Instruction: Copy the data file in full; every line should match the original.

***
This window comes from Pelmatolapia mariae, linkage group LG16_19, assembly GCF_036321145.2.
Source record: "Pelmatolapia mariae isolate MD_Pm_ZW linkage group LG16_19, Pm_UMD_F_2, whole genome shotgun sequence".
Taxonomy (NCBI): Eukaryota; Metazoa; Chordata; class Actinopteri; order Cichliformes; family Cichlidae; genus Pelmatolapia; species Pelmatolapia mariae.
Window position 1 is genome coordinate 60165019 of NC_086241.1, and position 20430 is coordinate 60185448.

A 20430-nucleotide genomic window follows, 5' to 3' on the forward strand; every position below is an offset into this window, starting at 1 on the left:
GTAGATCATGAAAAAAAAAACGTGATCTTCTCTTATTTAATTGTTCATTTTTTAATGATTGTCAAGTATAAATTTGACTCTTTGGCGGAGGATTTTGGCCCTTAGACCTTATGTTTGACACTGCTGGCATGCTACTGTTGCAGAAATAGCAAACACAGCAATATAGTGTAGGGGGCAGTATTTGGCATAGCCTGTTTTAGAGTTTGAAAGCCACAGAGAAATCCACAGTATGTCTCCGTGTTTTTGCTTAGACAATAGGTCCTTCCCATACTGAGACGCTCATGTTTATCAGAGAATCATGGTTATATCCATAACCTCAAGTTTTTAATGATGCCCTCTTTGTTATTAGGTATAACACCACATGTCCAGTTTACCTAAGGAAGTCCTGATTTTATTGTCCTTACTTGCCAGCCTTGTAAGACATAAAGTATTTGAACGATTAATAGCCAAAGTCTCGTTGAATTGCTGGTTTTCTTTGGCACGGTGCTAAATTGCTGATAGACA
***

This window comes from Pelmatolapia mariae, linkage group LG16_19, assembly GCF_036321145.2.
Source record: "Pelmatolapia mariae isolate MD_Pm_ZW linkage group LG16_19, Pm_UMD_F_2, whole genome shotgun sequence".
Taxonomy (NCBI): Eukaryota; Metazoa; Chordata; class Actinopteri; order Cichliformes; family Cichlidae; genus Pelmatolapia; species Pelmatolapia mariae.
Window position 1 is genome coordinate 60165019 of NC_086241.1, and position 20430 is coordinate 60185448.

A 20430-nucleotide genomic window follows, 5' to 3' on the forward strand; every position below is an offset into this window, starting at 1 on the left:
GTAGATCATGAAAAAAAAAACGTGATCTTCTCTTATTTAATTGTTCATTTTTTAATGATTGTCAAGTATAAATTTGACTCTTTGGCGGAGGATTTTGGCCCTTAGACCTTATGTTTGACACTGCTGGCATGCTACTGTTGCAGAAATAGCAAACACAGCAATATAGTGTAGGGGGCAGTATTTGGCATAGCCTGTTTTAGAGTTTGAAAGCCACAGAGAAATCCACAGTATGTCTCCGTGTTTTTGCTTAGACAATAGGTCCTTCCCATACTGAGACGCTCATGTTTATCAGAGAATCATGGTTATATCCATAACCTCAAGTTTTTAATGATGCCCTCTTTGTTATTAGGTATAACACCACATGTCCAGTTTACCTAAGGAAGTCCTGATTTTATTGTCCTTACTTGCCAGCCTTGTAAGACATAAAGTATTTGAACGATTAATAGCCAAAGTCTCGTTGAATTGCTGGTTTTCTTTGGCACGGTGCTAAATTGCTGATAGACA